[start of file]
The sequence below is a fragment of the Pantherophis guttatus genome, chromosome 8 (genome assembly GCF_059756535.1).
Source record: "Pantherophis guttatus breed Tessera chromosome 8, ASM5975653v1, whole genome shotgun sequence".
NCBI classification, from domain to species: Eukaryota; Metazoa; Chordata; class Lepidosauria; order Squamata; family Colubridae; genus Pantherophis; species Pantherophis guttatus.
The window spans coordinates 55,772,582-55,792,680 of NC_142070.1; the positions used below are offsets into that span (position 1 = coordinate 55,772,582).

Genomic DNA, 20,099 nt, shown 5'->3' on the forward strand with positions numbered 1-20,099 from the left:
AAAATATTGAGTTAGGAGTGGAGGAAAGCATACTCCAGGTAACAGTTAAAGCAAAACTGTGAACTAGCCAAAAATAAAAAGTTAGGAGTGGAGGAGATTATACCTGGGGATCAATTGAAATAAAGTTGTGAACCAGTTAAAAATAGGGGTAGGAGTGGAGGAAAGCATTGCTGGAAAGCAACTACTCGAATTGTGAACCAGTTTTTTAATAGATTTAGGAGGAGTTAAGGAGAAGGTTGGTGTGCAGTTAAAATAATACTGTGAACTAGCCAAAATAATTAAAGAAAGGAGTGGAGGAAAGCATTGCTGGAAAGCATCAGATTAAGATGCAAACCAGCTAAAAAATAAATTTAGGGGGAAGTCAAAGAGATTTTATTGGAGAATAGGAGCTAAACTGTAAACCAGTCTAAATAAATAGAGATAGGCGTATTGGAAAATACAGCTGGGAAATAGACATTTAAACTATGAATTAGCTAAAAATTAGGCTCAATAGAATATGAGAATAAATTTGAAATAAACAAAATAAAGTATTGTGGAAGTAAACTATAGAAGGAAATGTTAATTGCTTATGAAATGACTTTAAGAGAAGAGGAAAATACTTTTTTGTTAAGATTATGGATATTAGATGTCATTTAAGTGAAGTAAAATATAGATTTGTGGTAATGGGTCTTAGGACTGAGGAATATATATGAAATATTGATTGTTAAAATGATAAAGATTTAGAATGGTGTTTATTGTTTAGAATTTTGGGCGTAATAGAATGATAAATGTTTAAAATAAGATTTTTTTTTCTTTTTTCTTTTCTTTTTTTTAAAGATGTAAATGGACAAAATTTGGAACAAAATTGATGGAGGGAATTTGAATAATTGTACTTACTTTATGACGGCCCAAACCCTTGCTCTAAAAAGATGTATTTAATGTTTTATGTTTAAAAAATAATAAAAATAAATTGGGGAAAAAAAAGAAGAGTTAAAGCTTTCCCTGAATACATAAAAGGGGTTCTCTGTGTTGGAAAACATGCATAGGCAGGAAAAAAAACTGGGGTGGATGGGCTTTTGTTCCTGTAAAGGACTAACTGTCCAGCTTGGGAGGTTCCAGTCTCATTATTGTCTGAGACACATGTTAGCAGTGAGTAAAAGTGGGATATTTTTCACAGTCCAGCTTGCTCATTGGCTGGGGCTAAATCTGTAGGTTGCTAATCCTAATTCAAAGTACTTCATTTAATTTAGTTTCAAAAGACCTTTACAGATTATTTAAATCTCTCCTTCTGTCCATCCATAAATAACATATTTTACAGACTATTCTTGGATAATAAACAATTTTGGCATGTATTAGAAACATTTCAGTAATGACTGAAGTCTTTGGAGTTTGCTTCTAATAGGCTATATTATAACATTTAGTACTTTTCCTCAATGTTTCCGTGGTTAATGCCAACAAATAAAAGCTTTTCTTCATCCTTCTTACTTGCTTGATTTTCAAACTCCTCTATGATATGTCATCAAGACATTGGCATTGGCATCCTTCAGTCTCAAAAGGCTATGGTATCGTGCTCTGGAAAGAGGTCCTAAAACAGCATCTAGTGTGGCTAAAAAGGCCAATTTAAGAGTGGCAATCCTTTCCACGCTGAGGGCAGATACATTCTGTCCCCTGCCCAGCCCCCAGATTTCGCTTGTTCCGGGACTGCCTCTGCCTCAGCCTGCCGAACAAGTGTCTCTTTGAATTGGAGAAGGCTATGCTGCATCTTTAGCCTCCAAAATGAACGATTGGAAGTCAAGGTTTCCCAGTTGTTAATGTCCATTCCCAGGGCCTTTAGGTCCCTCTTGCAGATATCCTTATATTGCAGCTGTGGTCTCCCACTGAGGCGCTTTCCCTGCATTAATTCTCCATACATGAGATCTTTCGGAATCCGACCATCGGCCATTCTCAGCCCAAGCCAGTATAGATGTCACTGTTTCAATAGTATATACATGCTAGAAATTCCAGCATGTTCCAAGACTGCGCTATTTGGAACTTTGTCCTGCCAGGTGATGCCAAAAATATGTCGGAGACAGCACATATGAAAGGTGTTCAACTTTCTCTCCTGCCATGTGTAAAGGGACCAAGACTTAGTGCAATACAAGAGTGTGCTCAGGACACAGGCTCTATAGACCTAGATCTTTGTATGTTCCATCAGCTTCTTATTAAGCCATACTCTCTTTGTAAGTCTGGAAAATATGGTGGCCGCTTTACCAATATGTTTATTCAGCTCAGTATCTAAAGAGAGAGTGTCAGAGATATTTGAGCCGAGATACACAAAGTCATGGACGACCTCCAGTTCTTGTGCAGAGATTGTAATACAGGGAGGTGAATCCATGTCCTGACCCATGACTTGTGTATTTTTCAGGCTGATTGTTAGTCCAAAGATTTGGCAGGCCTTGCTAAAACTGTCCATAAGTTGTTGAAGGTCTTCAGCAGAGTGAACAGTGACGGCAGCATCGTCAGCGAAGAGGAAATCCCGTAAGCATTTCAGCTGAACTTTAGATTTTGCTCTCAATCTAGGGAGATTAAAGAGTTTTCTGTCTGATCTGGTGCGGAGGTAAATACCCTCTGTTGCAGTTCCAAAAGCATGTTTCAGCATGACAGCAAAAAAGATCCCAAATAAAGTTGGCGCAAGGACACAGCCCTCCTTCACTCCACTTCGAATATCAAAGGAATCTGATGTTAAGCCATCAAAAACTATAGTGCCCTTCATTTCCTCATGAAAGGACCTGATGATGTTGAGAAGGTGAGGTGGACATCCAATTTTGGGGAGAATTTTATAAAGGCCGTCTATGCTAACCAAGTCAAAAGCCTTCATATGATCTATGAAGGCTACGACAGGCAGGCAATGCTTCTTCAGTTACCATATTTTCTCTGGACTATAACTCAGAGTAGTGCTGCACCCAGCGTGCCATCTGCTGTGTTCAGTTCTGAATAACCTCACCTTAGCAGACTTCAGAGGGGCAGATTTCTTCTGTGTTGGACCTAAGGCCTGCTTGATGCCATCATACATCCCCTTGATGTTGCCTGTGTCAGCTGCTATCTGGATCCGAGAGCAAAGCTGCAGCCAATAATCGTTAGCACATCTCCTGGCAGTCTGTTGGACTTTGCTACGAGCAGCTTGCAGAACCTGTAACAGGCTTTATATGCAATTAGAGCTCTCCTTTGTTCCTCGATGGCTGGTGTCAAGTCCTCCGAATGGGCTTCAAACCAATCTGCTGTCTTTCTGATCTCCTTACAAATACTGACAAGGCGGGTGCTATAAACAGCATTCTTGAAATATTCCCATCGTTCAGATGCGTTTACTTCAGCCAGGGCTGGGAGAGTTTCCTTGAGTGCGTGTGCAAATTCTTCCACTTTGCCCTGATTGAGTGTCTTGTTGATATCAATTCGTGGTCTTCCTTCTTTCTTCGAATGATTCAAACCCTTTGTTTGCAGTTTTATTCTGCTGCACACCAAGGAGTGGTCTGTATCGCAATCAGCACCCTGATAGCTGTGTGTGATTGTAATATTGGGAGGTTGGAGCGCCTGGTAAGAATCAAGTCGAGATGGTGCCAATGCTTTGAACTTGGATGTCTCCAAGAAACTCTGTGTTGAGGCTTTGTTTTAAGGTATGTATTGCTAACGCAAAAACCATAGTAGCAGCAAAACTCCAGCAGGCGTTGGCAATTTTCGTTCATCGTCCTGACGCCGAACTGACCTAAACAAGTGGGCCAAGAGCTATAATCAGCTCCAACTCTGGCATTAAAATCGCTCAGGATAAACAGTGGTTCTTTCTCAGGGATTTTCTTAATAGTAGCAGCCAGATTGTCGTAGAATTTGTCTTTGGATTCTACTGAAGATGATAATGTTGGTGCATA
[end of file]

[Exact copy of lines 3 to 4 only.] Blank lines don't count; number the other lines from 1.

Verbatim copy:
NCBI classification, from domain to species: Eukaryota; Metazoa; Chordata; class Lepidosauria; order Squamata; family Colubridae; genus Pantherophis; species Pantherophis guttatus.
The window spans coordinates 55,772,582-55,792,680 of NC_142070.1; the positions used below are offsets into that span (position 1 = coordinate 55,772,582).